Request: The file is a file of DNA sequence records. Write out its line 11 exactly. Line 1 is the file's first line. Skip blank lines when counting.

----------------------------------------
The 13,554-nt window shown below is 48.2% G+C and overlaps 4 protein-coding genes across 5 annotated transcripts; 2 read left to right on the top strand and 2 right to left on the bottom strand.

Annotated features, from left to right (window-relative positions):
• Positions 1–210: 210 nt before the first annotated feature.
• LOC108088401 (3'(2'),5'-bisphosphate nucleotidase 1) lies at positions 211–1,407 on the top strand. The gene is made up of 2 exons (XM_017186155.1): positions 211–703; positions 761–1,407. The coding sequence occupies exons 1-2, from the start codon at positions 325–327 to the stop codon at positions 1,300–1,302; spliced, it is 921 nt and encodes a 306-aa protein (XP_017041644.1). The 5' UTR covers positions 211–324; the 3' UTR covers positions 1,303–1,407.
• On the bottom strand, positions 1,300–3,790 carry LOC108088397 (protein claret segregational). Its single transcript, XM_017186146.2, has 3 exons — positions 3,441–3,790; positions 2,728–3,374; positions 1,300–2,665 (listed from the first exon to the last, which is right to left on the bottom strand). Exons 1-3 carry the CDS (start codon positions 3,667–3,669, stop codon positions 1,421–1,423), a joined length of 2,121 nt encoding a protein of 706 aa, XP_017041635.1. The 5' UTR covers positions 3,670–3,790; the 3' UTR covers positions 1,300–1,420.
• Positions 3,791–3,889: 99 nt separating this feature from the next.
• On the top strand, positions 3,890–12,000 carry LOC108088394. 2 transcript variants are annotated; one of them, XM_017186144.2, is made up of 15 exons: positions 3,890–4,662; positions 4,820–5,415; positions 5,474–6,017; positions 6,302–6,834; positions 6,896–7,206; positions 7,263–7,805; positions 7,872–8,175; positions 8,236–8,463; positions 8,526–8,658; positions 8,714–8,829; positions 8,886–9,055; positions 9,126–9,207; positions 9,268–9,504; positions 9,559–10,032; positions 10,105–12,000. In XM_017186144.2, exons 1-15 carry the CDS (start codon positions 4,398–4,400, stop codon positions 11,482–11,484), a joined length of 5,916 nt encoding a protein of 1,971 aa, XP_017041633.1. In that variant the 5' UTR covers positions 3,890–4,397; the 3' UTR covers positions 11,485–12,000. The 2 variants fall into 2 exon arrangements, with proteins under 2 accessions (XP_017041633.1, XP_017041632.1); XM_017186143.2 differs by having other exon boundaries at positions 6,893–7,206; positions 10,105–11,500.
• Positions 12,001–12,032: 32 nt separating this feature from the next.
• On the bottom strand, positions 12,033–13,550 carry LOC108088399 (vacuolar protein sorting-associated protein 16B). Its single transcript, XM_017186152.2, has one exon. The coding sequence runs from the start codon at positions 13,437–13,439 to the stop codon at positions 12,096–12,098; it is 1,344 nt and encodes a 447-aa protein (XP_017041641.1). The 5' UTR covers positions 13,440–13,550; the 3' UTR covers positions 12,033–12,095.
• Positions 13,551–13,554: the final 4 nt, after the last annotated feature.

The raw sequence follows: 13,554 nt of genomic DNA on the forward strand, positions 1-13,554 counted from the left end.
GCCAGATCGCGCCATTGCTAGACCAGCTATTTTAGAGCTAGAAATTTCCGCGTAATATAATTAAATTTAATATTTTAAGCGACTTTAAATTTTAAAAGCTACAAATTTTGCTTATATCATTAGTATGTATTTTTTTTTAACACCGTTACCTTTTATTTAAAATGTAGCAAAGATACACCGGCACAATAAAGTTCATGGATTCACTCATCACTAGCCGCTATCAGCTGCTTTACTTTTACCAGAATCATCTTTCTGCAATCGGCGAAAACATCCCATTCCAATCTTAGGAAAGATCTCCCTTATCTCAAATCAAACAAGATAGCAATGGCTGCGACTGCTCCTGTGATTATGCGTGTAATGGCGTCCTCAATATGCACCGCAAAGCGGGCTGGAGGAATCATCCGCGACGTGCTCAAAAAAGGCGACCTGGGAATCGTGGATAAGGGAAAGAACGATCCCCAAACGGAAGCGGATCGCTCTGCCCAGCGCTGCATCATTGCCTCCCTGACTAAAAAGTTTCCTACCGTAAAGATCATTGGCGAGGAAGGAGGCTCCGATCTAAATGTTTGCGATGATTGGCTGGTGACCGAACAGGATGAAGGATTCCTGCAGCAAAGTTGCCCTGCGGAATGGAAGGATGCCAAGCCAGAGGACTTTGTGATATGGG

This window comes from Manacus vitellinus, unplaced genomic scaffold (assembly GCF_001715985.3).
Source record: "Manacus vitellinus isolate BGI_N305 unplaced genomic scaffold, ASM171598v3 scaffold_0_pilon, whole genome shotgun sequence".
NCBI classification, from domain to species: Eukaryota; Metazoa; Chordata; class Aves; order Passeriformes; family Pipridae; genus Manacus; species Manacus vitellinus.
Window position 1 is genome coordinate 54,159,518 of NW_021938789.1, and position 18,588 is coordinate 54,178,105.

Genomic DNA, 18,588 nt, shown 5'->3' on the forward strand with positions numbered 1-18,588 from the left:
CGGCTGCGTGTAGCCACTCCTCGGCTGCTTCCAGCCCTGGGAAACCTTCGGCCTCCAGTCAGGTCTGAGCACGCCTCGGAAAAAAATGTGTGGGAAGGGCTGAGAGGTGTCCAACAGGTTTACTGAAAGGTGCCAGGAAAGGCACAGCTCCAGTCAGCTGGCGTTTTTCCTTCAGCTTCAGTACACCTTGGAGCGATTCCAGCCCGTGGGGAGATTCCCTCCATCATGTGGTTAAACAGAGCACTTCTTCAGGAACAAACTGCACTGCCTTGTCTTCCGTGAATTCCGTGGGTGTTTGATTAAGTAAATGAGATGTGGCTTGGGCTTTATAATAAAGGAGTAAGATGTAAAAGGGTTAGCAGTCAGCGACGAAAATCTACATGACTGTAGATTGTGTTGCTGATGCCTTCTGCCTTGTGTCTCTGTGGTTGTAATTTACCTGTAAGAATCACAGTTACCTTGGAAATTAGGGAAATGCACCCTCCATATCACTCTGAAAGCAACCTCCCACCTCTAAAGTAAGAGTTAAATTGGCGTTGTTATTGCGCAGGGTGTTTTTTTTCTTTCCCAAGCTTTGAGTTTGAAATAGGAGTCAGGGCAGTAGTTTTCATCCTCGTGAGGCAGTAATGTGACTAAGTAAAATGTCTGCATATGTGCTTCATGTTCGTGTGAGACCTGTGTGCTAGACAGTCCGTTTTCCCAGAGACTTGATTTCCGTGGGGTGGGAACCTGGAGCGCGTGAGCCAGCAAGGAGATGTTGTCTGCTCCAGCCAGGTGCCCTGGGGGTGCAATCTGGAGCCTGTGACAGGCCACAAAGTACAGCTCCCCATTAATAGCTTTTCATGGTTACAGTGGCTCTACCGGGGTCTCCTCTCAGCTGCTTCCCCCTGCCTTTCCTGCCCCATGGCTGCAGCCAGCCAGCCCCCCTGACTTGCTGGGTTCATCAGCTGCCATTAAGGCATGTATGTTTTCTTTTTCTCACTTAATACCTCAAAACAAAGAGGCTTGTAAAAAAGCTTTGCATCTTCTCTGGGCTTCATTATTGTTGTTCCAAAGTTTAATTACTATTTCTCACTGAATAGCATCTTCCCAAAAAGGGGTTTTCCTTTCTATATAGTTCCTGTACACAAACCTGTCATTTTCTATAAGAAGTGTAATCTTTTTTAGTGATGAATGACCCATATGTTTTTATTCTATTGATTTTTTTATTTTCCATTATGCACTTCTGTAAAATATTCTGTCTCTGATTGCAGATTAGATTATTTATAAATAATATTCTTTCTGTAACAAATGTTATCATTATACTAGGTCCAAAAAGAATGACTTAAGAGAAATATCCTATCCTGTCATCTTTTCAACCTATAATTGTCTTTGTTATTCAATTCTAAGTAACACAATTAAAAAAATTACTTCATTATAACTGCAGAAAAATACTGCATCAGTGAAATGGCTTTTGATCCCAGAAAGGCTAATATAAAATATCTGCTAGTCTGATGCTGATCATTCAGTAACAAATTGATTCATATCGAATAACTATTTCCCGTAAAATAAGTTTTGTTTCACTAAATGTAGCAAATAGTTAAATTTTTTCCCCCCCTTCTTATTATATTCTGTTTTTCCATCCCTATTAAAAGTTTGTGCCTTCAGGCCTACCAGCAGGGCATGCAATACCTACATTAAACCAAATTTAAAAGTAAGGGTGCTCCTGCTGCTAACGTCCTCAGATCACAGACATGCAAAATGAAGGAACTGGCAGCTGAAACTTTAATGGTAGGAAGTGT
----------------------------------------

The raw sequence follows: 13,554 nt of genomic DNA on the forward strand, positions 1-13,554 counted from the left end.